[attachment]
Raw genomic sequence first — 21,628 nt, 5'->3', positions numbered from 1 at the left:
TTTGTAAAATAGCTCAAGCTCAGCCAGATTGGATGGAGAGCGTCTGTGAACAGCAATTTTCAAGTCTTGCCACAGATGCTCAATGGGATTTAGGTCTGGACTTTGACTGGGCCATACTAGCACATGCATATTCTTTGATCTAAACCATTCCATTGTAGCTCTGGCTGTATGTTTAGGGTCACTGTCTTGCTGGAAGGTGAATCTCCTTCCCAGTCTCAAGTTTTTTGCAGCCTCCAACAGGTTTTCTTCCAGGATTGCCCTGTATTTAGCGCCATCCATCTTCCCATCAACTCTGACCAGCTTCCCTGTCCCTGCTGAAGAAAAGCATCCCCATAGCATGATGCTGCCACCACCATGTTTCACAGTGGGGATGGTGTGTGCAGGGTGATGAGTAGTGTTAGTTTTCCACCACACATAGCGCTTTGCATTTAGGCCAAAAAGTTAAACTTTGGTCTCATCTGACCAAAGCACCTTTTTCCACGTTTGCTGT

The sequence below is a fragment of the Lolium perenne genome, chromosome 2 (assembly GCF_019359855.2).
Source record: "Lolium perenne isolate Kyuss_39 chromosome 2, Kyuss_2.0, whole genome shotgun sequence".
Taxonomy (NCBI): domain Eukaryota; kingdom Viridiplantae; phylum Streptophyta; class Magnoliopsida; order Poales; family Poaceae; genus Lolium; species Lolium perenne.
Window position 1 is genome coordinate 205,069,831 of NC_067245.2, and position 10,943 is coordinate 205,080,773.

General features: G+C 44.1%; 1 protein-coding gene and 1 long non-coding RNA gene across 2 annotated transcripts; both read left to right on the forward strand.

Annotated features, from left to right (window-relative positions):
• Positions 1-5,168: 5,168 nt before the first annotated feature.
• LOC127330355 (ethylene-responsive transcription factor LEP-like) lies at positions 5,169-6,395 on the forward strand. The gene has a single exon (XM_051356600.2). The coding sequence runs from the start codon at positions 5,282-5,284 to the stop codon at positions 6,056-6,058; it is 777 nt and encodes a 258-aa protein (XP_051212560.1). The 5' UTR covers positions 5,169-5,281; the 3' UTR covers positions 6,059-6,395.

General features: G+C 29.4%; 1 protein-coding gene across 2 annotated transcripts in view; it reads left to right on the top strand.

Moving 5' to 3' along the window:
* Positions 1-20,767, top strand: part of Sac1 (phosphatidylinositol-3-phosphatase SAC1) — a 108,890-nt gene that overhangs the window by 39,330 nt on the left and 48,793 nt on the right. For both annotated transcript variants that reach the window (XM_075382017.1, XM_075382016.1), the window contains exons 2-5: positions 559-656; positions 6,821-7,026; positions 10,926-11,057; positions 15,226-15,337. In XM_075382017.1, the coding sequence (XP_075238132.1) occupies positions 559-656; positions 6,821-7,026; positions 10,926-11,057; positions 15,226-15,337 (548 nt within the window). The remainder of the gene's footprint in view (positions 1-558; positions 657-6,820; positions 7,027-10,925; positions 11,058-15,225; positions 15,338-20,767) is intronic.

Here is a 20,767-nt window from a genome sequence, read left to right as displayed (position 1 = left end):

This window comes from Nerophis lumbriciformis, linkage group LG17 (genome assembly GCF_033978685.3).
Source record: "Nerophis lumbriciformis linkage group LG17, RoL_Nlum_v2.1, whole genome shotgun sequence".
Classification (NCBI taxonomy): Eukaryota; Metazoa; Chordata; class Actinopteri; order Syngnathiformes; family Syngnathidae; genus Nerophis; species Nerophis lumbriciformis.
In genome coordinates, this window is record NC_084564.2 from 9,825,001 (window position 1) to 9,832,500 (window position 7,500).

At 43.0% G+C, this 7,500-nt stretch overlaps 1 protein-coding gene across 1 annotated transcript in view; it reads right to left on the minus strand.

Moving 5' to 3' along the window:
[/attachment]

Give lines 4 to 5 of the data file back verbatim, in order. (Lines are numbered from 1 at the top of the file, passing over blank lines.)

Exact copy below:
Source record: "Lolium perenne isolate Kyuss_39 chromosome 2, Kyuss_2.0, whole genome shotgun sequence".
Taxonomy (NCBI): domain Eukaryota; kingdom Viridiplantae; phylum Streptophyta; class Magnoliopsida; order Poales; family Poaceae; genus Lolium; species Lolium perenne.